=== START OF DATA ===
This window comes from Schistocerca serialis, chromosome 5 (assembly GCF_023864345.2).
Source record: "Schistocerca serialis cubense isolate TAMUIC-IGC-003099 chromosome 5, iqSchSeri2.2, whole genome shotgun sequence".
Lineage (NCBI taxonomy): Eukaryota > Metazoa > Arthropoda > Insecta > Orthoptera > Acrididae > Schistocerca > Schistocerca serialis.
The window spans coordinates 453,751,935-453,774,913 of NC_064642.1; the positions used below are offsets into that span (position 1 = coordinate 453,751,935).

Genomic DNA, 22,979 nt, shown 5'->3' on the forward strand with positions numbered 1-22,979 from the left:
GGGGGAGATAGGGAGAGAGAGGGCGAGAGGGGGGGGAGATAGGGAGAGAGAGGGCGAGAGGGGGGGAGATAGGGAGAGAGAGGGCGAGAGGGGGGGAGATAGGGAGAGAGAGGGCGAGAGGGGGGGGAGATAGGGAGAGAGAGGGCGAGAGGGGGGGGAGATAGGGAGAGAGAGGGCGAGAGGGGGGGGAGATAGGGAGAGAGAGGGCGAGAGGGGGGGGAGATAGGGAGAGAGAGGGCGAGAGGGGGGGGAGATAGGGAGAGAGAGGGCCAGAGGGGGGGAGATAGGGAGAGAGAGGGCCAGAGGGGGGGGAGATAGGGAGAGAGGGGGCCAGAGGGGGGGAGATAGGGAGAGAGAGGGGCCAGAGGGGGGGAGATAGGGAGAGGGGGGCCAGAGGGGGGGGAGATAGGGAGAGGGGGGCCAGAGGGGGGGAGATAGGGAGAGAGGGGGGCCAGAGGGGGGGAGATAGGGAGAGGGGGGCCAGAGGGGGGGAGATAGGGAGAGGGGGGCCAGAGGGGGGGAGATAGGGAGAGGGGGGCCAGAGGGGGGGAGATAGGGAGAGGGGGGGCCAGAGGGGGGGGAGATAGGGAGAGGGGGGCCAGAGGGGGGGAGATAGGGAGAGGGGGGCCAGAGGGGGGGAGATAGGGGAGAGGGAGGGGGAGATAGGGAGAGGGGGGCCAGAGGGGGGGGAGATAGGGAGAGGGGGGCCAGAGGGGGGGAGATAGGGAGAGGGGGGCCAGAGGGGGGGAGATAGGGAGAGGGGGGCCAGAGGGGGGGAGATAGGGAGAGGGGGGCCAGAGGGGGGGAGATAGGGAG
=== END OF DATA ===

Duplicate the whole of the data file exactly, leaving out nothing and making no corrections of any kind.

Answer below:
This window comes from Schistocerca serialis, chromosome 5 (assembly GCF_023864345.2).
Source record: "Schistocerca serialis cubense isolate TAMUIC-IGC-003099 chromosome 5, iqSchSeri2.2, whole genome shotgun sequence".
Lineage (NCBI taxonomy): Eukaryota > Metazoa > Arthropoda > Insecta > Orthoptera > Acrididae > Schistocerca > Schistocerca serialis.
The window spans coordinates 453,751,935-453,774,913 of NC_064642.1; the positions used below are offsets into that span (position 1 = coordinate 453,751,935).

Genomic DNA, 22,979 nt, shown 5'->3' on the forward strand with positions numbered 1-22,979 from the left:
GGGGGAGATAGGGAGAGAGAGGGCGAGAGGGGGGGGAGATAGGGAGAGAGAGGGCGAGAGGGGGGGAGATAGGGAGAGAGAGGGCGAGAGGGGGGGAGATAGGGAGAGAGAGGGCGAGAGGGGGGGGAGATAGGGAGAGAGAGGGCGAGAGGGGGGGGAGATAGGGAGAGAGAGGGCGAGAGGGGGGGGAGATAGGGAGAGAGAGGGCGAGAGGGGGGGGAGATAGGGAGAGAGAGGGCGAGAGGGGGGGGAGATAGGGAGAGAGAGGGCCAGAGGGGGGGAGATAGGGAGAGAGAGGGCCAGAGGGGGGGGAGATAGGGAGAGAGGGGGCCAGAGGGGGGGAGATAGGGAGAGAGAGGGGCCAGAGGGGGGGAGATAGGGAGAGGGGGGCCAGAGGGGGGGGAGATAGGGAGAGGGGGGCCAGAGGGGGGGAGATAGGGAGAGAGGGGGGCCAGAGGGGGGGAGATAGGGAGAGGGGGGCCAGAGGGGGGGAGATAGGGAGAGGGGGGCCAGAGGGGGGGAGATAGGGAGAGGGGGGCCAGAGGGGGGGAGATAGGGAGAGGGGGGGCCAGAGGGGGGGGAGATAGGGAGAGGGGGGCCAGAGGGGGGGAGATAGGGAGAGGGGGGCCAGAGGGGGGGAGATAGGGGAGAGGGAGGGGGAGATAGGGAGAGGGGGGCCAGAGGGGGGGGAGATAGGGAGAGGGGGGCCAGAGGGGGGGAGATAGGGAGAGGGGGGCCAGAGGGGGGGAGATAGGGAGAGGGGGGCCAGAGGGGGGGAGATAGGGAGAGGGGGGCCAGAGGGGGGGAGATAGGGAG